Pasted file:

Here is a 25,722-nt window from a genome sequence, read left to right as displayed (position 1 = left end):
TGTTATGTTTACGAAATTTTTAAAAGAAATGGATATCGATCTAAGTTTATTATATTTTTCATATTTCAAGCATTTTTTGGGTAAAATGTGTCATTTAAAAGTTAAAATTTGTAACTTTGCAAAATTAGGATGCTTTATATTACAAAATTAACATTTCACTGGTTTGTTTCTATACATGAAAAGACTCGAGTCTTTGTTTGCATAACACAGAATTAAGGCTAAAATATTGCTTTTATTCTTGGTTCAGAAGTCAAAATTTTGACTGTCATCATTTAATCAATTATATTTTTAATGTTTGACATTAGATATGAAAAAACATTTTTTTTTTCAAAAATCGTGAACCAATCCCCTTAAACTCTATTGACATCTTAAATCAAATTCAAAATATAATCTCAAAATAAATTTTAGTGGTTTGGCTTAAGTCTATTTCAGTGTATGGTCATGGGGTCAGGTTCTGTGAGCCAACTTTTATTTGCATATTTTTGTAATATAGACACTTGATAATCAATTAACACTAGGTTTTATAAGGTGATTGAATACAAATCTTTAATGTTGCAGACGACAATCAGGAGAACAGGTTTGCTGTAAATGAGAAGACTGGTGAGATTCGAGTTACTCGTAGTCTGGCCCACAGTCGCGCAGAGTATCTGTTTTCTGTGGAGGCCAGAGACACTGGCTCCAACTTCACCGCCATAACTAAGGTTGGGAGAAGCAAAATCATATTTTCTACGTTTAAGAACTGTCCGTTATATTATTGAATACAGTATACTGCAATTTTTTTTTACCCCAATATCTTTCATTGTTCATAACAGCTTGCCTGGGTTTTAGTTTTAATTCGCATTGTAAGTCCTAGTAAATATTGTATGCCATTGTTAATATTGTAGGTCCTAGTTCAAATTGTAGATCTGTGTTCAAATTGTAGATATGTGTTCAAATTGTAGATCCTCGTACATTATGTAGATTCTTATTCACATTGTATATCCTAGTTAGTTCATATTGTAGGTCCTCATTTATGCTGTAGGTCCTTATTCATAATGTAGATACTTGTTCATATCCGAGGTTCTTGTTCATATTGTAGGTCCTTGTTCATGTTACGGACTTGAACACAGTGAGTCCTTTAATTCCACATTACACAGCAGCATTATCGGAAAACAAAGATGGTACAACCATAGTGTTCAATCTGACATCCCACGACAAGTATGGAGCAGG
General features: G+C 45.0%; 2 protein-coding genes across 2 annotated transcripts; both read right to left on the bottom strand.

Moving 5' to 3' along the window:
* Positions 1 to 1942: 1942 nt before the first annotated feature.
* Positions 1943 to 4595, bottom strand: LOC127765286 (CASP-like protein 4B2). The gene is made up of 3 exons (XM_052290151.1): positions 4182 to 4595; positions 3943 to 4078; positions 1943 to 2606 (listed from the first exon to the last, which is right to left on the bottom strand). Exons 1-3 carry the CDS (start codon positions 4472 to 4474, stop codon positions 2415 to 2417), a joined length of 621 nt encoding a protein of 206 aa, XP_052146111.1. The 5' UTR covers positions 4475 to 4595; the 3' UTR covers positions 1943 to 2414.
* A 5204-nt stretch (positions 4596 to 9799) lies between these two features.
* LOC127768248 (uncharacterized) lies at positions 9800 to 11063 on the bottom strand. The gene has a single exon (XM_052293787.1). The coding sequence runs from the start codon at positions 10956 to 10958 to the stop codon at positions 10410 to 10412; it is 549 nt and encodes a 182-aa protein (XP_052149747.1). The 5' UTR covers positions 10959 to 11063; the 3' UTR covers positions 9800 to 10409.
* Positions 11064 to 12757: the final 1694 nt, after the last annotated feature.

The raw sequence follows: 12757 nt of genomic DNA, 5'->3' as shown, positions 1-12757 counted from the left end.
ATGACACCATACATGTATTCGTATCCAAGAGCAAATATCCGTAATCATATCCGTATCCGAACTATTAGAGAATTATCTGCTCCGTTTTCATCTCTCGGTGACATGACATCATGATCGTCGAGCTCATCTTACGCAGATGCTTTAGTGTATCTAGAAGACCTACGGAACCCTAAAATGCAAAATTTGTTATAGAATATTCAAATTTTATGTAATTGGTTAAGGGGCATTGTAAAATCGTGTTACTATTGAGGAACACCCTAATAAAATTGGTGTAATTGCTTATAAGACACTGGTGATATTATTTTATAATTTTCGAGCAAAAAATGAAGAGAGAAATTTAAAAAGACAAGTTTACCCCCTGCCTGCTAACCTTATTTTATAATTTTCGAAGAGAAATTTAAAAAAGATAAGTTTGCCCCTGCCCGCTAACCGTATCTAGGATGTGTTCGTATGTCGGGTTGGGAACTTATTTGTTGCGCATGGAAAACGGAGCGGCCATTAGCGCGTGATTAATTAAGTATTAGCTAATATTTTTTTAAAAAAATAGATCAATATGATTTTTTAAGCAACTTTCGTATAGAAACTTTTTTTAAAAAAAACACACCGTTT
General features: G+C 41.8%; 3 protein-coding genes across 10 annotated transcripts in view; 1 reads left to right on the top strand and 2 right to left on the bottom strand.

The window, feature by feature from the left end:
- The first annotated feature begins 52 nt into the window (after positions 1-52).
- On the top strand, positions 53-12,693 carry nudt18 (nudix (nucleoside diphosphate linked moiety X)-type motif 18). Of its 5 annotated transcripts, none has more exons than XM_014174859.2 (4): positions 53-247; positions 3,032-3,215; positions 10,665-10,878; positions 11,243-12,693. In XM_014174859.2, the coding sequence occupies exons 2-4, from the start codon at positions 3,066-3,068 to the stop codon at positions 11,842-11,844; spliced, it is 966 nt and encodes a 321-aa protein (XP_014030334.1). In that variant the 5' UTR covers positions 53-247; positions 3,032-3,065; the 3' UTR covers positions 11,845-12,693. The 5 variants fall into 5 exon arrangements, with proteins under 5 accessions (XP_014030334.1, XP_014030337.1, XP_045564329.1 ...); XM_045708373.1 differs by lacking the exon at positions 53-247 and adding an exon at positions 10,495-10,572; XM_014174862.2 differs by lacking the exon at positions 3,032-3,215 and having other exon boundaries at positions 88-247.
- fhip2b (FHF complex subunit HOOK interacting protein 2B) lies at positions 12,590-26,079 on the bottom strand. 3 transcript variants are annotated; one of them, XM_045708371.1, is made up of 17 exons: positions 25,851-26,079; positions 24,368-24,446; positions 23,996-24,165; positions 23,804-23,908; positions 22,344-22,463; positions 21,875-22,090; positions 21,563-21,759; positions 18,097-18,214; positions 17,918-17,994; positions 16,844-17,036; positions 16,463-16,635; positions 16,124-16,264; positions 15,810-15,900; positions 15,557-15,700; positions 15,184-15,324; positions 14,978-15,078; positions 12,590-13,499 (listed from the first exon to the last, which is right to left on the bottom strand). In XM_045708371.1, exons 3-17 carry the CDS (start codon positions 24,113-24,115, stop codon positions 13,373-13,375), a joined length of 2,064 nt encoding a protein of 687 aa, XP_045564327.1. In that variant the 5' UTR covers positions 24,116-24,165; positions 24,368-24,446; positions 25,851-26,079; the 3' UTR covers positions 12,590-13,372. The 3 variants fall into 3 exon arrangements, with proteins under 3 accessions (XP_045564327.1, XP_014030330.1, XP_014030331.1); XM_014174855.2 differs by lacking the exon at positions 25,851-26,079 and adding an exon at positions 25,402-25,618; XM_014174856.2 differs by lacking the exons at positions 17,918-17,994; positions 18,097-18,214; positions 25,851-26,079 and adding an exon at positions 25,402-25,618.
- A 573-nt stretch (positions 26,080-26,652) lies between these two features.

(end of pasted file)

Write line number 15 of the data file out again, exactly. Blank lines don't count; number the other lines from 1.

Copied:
- On the top strand, positions 53-12,693 carry nudt18 (nudix (nucleoside diphosphate linked moiety X)-type motif 18). Of its 5 annotated transcripts, none has more exons than XM_014174859.2 (4): positions 53-247; positions 3,032-3,215; positions 10,665-10,878; positions 11,243-12,693. In XM_014174859.2, the coding sequence occupies exons 2-4, from the start codon at positions 3,066-3,068 to the stop codon at positions 11,842-11,844; spliced, it is 966 nt and encodes a 321-aa protein (XP_014030334.1). In that variant the 5' UTR covers positions 53-247; positions 3,032-3,065; the 3' UTR covers positions 11,845-12,693. The 5 variants fall into 5 exon arrangements, with proteins under 5 accessions (XP_014030334.1, XP_014030337.1, XP_045564329.1 ...); XM_045708373.1 differs by lacking the exon at positions 53-247 and adding an exon at positions 10,495-10,572; XM_014174862.2 differs by lacking the exon at positions 3,032-3,215 and having other exon boundaries at positions 88-247.